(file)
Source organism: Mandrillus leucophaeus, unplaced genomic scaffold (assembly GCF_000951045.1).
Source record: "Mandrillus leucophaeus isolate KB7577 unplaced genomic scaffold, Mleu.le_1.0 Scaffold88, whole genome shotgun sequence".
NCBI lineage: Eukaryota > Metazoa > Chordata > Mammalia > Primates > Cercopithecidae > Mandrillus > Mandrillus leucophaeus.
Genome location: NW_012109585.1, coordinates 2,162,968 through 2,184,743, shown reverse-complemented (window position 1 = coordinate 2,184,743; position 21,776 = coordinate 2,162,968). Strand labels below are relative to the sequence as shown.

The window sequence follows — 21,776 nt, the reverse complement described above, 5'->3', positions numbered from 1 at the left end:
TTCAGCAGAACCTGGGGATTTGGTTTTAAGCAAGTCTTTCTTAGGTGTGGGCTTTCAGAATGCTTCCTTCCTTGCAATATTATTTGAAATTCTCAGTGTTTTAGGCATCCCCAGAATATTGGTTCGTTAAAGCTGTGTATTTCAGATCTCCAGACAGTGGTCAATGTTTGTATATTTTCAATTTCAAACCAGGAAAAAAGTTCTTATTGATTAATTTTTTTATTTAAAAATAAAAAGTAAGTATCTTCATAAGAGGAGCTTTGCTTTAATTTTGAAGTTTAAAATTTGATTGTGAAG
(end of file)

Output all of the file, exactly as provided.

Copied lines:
Source organism: Mandrillus leucophaeus, unplaced genomic scaffold (assembly GCF_000951045.1).
Source record: "Mandrillus leucophaeus isolate KB7577 unplaced genomic scaffold, Mleu.le_1.0 Scaffold88, whole genome shotgun sequence".
NCBI lineage: Eukaryota > Metazoa > Chordata > Mammalia > Primates > Cercopithecidae > Mandrillus > Mandrillus leucophaeus.
Genome location: NW_012109585.1, coordinates 2,162,968 through 2,184,743, shown reverse-complemented (window position 1 = coordinate 2,184,743; position 21,776 = coordinate 2,162,968). Strand labels below are relative to the sequence as shown.

The window sequence follows — 21,776 nt, the reverse complement described above, 5'->3', positions numbered from 1 at the left end:
TTCAGCAGAACCTGGGGATTTGGTTTTAAGCAAGTCTTTCTTAGGTGTGGGCTTTCAGAATGCTTCCTTCCTTGCAATATTATTTGAAATTCTCAGTGTTTTAGGCATCCCCAGAATATTGGTTCGTTAAAGCTGTGTATTTCAGATCTCCAGACAGTGGTCAATGTTTGTATATTTTCAATTTCAAACCAGGAAAAAAGTTCTTATTGATTAATTTTTTTATTTAAAAATAAAAAGTAAGTATCTTCATAAGAGGAGCTTTGCTTTAATTTTGAAGTTTAAAATTTGATTGTGAAG